One professor from the university’s zoology department put it this way: “We just skip over human evolution whenever we teach the theory […] we don’t talk about it.” Even when it is talked about, however, teachers in the Muslim world (and elsewhere) will most likely tell their students that the theory is false and outdated after they have taught it – as shown by the study results presented at the Darwin conference show.

The end result of this lack of valid information about evolution is the rising popularity of creationist “science” – most notably in the US, but also in the Muslim world. For the latter though, anti-evolution sentiments do not embrace the “young Earth” hypothesis: a popular belief among Christian conservatives who assert that the world was created in six days just a few thousand years ago – or more precisely, in 4004 BC, according to some Christian fundamentalists.

While many Muslims also believe that God created the world in six days, the Koran states that each of these days is equivalent to a thousand years in human terms. This appears to have reduced concerns about the scientifically-agreed upon age of the universe among Muslims.

Nevertheless, various Muslim creationist advocates abound, of whom one of the most foremost proponents in Egypt is Zaghloul el-Naggar, a professor of Earth science and geology. El-Naggar’s website displays numerous verses from the Koran that purportedly prophesize scientific discoveries, as well as a map of the world with two lines intersecting in Mecca, supposedly demonstrating “scientific proof that Mecca is at the center of the world.”

El-Naggar, who was not available for comment, has noted in previous interviews that one sixth of the Koran (over a thousand verses) is related to scientific or “cosmic” issues. He is no fan of Darwin’s theory. What he is enthusiastic about, however, is a kind of science-inspired creationism, one that attempts to make science compatible with religious stories, particularly the story of Adam and Eve – possibly that which is most at the heart of all the contention.

“This kind approach [to science and faith] is a problem,” says Yahia. “When science seems to coincide with verses in the Koran, we say this is great, it’s a miracle! Yet where science and religion conflict, we just deny that science has it right in that particular instance.” Yahia was pointing to the “cherry picking” process common among creationists, where only the science that agrees with religion is held to be valid. “This is a clearly self-contradictory,” says Yahia.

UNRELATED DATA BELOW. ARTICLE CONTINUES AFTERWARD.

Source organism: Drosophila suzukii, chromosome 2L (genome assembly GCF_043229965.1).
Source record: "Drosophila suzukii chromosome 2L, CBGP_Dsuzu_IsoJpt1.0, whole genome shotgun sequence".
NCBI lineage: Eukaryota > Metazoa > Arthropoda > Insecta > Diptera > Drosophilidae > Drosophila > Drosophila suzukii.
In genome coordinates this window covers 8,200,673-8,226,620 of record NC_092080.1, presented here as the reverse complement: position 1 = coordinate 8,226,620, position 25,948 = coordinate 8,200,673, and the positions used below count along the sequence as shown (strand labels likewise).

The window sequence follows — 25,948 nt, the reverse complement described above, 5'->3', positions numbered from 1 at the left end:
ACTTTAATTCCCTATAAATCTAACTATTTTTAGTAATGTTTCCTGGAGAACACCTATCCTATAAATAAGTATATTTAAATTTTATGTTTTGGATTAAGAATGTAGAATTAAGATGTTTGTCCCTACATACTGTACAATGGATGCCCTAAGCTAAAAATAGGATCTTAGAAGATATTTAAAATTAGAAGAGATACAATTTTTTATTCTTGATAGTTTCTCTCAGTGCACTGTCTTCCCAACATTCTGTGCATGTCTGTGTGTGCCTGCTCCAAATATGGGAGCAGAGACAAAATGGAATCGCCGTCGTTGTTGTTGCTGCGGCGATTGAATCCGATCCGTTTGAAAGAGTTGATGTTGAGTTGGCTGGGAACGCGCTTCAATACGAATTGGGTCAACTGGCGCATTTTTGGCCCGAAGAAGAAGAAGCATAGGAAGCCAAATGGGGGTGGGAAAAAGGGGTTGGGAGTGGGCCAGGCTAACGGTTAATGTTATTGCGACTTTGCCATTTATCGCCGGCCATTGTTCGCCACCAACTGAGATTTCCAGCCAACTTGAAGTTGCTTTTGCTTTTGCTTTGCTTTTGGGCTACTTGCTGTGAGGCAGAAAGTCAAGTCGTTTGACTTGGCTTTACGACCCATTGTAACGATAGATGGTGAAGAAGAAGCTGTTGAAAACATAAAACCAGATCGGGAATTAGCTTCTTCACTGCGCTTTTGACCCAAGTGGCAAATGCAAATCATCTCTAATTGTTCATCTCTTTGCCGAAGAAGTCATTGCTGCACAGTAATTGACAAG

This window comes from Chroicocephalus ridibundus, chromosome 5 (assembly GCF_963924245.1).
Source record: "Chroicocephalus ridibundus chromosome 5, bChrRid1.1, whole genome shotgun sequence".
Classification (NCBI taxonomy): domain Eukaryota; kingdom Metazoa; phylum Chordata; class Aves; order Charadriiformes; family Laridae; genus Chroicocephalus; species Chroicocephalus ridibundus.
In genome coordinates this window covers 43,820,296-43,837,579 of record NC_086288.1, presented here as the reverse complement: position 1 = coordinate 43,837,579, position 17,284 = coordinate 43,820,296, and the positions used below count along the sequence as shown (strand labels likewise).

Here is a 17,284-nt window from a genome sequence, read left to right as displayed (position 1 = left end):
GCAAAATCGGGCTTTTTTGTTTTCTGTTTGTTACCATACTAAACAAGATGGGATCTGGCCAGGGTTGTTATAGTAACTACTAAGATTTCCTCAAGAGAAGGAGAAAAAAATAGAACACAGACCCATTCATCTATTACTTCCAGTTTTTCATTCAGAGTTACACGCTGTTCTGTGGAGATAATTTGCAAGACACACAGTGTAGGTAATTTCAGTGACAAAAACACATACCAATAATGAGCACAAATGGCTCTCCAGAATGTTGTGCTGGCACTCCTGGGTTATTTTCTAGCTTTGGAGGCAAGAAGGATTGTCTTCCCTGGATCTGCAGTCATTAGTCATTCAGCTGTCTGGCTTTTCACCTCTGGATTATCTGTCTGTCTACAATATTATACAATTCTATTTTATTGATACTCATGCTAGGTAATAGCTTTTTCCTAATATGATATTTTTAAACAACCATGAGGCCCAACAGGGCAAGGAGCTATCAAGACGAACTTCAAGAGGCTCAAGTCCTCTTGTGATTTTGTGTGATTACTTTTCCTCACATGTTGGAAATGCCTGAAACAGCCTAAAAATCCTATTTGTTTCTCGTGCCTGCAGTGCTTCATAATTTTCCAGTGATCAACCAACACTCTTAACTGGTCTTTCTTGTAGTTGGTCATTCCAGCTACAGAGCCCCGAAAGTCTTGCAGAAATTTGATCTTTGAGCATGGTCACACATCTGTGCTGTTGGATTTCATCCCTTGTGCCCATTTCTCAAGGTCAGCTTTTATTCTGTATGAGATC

Ultimately, Yahia, a Muslim who sees no inherent contradiction between science and faith, believes that the stubbornness of the creationist approach is only pushing Islam into a corner. “If the evidence for human evolution continues to mount and becomes clearly indisputable, those who continued to insist that evolution was wrong will have only helped to discredit Islam” – a situation familiar to the Catholic Church, which previously took positions opposing what are now accepted as basic astronomical facts.

Samy Zalat, former Professor of Biodiversity and Evolutionary Biology at Suez Canal University, agrees that using religion to make scientific claims is the wrong approach to take. “Science is based on skepticism,” he says. “It’s about testing hypotheses, and it’s about the repeatability of those tests. How is faith related to this process? The two look at life differently.”

Zalat believes that any apparent contradiction between science and faith fades away when we perceive religion as a subjective process concerned with moral truths, and science as an objective attempt to understand how mechanisms work. Both Zalat and Yahia agree: “The Koran is not a science book.”

Yet the debate goes on. What is clear is that both fronts – science-inspired creationists, and mainstream Muslim scientists – agree on one thing: that science and faith need not be incompatible. For creationists, however, some of the science may require a bit of tweaking to “fit in.”